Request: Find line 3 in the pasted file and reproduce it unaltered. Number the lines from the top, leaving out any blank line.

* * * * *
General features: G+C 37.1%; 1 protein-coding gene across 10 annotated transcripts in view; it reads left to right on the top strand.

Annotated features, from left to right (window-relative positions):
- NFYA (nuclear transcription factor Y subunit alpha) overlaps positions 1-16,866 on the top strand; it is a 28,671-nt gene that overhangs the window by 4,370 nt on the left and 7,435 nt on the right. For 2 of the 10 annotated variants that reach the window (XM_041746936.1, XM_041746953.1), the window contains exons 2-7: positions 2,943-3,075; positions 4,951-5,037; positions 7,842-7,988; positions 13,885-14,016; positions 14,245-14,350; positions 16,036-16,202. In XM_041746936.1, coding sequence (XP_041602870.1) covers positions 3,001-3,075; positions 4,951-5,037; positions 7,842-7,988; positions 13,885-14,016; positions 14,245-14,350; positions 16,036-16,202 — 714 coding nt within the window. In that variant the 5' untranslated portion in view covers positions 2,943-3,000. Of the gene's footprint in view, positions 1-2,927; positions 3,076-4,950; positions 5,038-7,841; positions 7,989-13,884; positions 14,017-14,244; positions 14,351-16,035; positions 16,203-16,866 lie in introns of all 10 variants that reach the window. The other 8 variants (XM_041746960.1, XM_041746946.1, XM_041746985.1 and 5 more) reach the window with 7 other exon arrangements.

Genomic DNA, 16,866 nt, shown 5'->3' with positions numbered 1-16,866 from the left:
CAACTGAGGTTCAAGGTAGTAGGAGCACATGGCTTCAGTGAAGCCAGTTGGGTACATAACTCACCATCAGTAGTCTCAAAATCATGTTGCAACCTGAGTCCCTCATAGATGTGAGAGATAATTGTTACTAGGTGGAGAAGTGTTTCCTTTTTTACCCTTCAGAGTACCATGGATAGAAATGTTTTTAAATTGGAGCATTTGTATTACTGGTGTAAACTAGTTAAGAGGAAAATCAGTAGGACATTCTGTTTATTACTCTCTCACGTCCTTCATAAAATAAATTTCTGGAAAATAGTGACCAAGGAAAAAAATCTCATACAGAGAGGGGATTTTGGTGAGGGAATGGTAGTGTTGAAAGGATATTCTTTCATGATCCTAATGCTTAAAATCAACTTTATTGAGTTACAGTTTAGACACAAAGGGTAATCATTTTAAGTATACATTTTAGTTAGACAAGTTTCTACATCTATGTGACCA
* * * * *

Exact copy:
- NFYA (nuclear transcription factor Y subunit alpha) overlaps positions 1-16,866 on the top strand; it is a 28,671-nt gene that overhangs the window by 4,370 nt on the left and 7,435 nt on the right. For 2 of the 10 annotated variants that reach the window (XM_041746936.1, XM_041746953.1), the window contains exons 2-7: positions 2,943-3,075; positions 4,951-5,037; positions 7,842-7,988; positions 13,885-14,016; positions 14,245-14,350; positions 16,036-16,202. In XM_041746936.1, coding sequence (XP_041602870.1) covers positions 3,001-3,075; positions 4,951-5,037; positions 7,842-7,988; positions 13,885-14,016; positions 14,245-14,350; positions 16,036-16,202 — 714 coding nt within the window. In that variant the 5' untranslated portion in view covers positions 2,943-3,000. Of the gene's footprint in view, positions 1-2,927; positions 3,076-4,950; positions 5,038-7,841; positions 7,989-13,884; positions 14,017-14,244; positions 14,351-16,035; positions 16,203-16,866 lie in introns of all 10 variants that reach the window. The other 8 variants (XM_041746960.1, XM_041746946.1, XM_041746985.1 and 5 more) reach the window with 7 other exon arrangements.